Delegates in Bonn Officialize Global Framework on Chemicals and Waste with the Bonn Declaration

Delegates concluded the Fifth International Conference on Chemicals Management (ICCM5) in Bonn, Germany, by endorsing a comprehensive global framework that establishes specific targets and guidelines for critical sectors throughout the entire life cycle of chemicals.
Representatives from governments, the private sector, Non-Governmental Organizations (NGOs), intergovernmental organizations, youth, and academia participated in the five-day discussions. The historic outcome of these talks is the establishment of the "Global Framework on Chemicals – For a planet free of harm from chemicals and waste."
The framework comprises 28 targets focused on enhancing the sound management of chemicals and waste. Governments committed to creating a regulatory environment by 2030 to reduce chemical pollution and implementing policies to encourage safer alternatives. The industry also pledged to manage chemicals by 2030 in a manner that minimizes pollution and adverse impacts.
Delegates additionally advocated for a phased-out elimination of highly hazardous pesticides in agriculture, where risks are not adequately managed and safer alternatives exist, by 2035. The framework aims to strengthen connections between the new instrument and climate, biodiversity, human rights, and health agendas.
The framework emphasizes transitioning to safer and more sustainable chemical alternatives, responsible chemical management in various sectors (including industry, agriculture, and healthcare), and increased transparency and access to information regarding chemicals and associated risks.
Decisions were made to mobilize financing for implementing the framework from diverse sources. Germany, acting as the president of ICCM5, committed EUR 20 million to this fund, which will be overseen by the United Nations Environment Programme (UNEP).
The adoption of the Global Framework on Chemicals elevates pollution and waste to the same level of importance as the crises of climate change and nature and biodiversity loss, which already have established frameworks.
In addition to the Global Framework on Chemicals, ICCM5 participants endorsed the Bonn Declaration, wherein they pledged to "prevent exposure to harmful chemicals, phase out the most harmful ones where appropriate, and enhance the safe management of such chemicals where they are needed."
They also declared their commitment to "actively promote and support transitions to circular economies, including through the development of safe chemical and non-chemical alternatives and substitutes, ensuring the protection of health and the environment, and leading to reduced waste, recycling free from harmful chemicals, and efficient resource utilization."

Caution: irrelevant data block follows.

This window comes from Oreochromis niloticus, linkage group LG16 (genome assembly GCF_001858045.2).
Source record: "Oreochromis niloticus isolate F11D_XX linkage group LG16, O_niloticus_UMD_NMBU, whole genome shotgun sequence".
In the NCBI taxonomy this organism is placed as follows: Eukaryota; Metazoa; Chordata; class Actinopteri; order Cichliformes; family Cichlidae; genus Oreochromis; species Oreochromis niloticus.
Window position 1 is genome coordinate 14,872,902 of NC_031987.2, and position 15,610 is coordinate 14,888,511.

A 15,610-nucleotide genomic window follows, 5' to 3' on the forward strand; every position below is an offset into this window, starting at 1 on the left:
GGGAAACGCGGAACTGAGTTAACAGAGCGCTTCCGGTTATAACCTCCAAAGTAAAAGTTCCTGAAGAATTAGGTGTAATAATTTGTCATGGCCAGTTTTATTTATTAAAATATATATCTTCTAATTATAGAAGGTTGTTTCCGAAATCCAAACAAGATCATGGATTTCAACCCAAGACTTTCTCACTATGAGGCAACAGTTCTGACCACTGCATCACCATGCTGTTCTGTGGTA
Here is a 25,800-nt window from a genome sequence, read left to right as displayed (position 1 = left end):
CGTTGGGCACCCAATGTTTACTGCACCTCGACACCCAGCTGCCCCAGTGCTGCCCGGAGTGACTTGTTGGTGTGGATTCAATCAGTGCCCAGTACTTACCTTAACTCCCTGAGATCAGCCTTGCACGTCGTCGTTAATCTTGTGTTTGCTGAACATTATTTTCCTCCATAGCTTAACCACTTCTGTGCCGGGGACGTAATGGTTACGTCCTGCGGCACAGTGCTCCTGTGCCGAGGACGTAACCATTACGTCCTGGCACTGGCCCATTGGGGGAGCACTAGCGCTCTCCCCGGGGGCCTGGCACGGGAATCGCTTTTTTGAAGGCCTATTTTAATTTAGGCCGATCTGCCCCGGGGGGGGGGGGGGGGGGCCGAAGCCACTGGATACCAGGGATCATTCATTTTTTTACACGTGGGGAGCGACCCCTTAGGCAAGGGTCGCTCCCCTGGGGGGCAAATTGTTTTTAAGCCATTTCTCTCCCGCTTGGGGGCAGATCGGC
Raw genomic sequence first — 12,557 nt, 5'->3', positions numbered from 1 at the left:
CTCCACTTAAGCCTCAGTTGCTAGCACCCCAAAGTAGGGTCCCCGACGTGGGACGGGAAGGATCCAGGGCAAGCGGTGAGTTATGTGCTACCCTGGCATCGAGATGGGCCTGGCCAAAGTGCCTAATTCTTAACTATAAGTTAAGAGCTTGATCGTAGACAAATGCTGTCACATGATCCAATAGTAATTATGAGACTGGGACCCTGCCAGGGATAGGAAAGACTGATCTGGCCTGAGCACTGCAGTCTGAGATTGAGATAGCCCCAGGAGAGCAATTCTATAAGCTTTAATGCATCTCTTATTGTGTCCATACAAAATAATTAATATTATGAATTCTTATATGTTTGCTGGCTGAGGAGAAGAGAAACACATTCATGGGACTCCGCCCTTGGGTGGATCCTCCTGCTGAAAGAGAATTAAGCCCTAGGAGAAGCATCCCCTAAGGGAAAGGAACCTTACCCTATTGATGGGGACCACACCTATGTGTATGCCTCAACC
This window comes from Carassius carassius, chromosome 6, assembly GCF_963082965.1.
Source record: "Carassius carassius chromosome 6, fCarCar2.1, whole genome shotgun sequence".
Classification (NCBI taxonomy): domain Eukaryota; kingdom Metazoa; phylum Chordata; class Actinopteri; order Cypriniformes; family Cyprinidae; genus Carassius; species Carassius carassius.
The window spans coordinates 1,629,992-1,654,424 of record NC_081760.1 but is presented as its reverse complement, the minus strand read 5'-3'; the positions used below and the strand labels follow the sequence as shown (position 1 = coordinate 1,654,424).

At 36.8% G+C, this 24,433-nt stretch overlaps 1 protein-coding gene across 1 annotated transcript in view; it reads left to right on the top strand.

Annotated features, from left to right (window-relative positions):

The genesis of the new global framework on chemicals can be traced back to an intersessional process initiated in Bucharest in September 2022, with the goal of adopting the framework at the subsequent session of ICCM5. Originally scheduled for October 2020, ICCM5 was postponed due to the pandemic.
This innovative Global Framework aims to address enduring challenges and unlock the full potential of the previous International Conference on Chemicals Management (ICCM), a series of global assemblies dedicated to addressing issues related to the sound management of chemicals and waste.
ICCM meetings have yielded crucial documents and initiatives, including the Dubai Declaration, the Overarching Policy Strategy, and Global Chemicals Outlook reports, contributing significantly to global advancements in chemical safety and management.
The discussions encompassed a broad spectrum of global challenges, ranging from the management of hazardous chemicals and the reduction of persistent organic pollutants (POPs) to the promotion of safer alternatives and the integration of chemicals management into sustainable development goals.
ICCM is intricately linked with the Strategic Approach to International Chemicals Management (SAICM), providing a policy framework for promoting sound chemical management throughout the life cycle. ICCM meetings serve as a platform for reviewing progress and setting priorities within the SAICM framework.
Inger Andersen, Executive Director of the UN Environment Programme (UNEP), emphasized the vision embedded in this framework for a planet free from harm caused by chemicals and waste, fostering a safe, healthy, and sustainable future. She called for surpassing agreed targets, emphasizing the need for governments, the chemicals industry, and all stakeholders to go above and beyond to protect people and the planet. Andersen warned that slow or weak implementation could lead to more deaths, assaults on nature, and economic losses in the future.
Rene Khan

Rene Khan


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